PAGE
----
In his article, The Collapse of the Second International, Vladimir Lenin argued that the abandonment of the idea in the Basle Manifesto of preparing for the revolutionary events that war would bring in its wake should it be impossible to prevent, was equally indicative as the vote for war credits of a fundamental, qualitative change in the old parties. "Without spreading or harbouring the least ‘illusions’, the Basle Manifesto spoke specifically of this duty of the socialists – to rouse and to stir up the people… to take advantage of the crisis so as to hasten the downfall of capitalism, and to be guided by the examples of the Commune and of October-December 1905. The present parties’ failure to perform that duty meant their treachery, political death, renunciation of their own role and desertion to the side of the bourgeoisie". It was Lenin, Leon Trotsky and the Bolsheviks who, in Russia in 1917, were guided by these examples in winning mass support to carry through the October revolution and set an example that inspired millions around the world.
The first world war marked the end of the Second International as a force for socialism, something which has helped shape subsequent history. But out of this defeat came a new movement, striving to learn the lessons of the past and of the 1917 Russian revolution, that built a new International, the Third (Communist) International. This was the largest worldwide revolutionary movement seen so far, built by a combination of pre-war activists and those, especially young people, radicalised by the experience of war and revolution. Tragically, this new International too was then undermined, by the growth of Stalinism in the then Soviet Union which ultimately led to its collapse.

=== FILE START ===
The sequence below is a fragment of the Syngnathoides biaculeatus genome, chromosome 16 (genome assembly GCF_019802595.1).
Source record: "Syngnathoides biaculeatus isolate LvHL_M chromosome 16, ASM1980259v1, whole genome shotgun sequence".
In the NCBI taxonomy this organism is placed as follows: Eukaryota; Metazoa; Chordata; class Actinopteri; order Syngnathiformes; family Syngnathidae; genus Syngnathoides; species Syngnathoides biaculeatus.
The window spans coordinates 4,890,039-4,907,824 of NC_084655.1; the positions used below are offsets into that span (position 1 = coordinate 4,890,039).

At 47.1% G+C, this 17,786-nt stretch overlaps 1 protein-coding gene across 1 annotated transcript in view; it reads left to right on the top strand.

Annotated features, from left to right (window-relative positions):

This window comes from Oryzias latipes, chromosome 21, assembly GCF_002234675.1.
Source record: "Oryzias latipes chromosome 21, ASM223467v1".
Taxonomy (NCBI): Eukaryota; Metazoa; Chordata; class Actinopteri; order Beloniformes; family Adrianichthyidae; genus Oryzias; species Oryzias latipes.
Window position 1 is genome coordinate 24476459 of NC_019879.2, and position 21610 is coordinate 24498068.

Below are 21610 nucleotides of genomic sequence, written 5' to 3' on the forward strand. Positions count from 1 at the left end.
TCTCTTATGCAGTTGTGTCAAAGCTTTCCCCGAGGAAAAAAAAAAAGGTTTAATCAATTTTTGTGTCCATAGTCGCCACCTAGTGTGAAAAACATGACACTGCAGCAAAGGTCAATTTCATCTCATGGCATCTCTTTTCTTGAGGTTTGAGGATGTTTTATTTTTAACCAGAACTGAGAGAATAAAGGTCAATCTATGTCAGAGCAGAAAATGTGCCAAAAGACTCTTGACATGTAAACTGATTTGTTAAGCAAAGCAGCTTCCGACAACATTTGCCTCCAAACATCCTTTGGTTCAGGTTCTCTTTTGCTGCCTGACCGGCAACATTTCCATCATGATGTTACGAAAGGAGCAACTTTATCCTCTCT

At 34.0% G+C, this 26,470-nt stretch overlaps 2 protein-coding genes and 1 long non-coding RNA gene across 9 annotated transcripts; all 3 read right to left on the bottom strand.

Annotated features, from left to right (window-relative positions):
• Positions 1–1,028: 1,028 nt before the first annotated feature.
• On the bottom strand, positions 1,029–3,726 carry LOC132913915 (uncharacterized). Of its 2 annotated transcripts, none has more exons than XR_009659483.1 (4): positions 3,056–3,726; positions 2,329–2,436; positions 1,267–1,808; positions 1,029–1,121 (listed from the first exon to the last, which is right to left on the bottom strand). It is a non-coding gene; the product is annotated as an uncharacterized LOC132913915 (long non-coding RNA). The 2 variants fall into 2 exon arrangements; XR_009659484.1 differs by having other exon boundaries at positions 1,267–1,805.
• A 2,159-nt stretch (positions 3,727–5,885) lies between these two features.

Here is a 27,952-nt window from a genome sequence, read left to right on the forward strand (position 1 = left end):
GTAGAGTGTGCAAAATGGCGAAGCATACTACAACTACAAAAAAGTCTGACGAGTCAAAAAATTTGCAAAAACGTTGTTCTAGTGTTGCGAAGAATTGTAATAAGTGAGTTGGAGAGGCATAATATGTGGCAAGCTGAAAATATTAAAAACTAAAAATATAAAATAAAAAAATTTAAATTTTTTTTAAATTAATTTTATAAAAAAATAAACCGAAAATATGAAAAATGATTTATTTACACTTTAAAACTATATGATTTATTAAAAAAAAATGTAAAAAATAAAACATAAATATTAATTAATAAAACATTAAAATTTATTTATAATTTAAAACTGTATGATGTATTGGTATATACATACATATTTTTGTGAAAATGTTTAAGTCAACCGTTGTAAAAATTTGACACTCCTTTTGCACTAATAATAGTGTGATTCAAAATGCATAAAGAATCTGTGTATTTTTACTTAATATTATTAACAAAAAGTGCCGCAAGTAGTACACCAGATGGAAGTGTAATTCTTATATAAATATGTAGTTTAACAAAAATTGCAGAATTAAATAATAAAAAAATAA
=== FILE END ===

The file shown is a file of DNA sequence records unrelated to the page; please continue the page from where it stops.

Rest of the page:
Today, the basic characteristics of capitalism are the same as before the first world war. It is still a system which means instability and, in many cases, wars. Even if the main powers want to avoid direct confrontation between themselves, this has not meant a peaceful world. Tens of millions have died in conflicts since the end of the last world war in 1945. In this sense, the fight to end war, in all its different forms, continues and is still a task for the workers’ movement. The character of the fight can be different – for example, striving to build a united workers’ and poor people’s response to sectarian conflicts or fighting against repression. However, they all depend on whether a workers’ movement able to respond can be built. As we have seen with the 2003 invasion of Iraq, even if the capitalists are able to start wars, it is only the workers’ movement which can hold them to account, both individually and collectively.
Today’s world is more linked together than ever before. The idea of an International linking together working people around the globe in a movement to transform the world has more potential than ever before. The Committee for a Workers’ International is striving to build upon that potential, learning from past experiences in order to help realise the aim of the pioneers of the workers’ movement of transforming the world by ridding it of the chaos of capitalism and the threat of violence and war.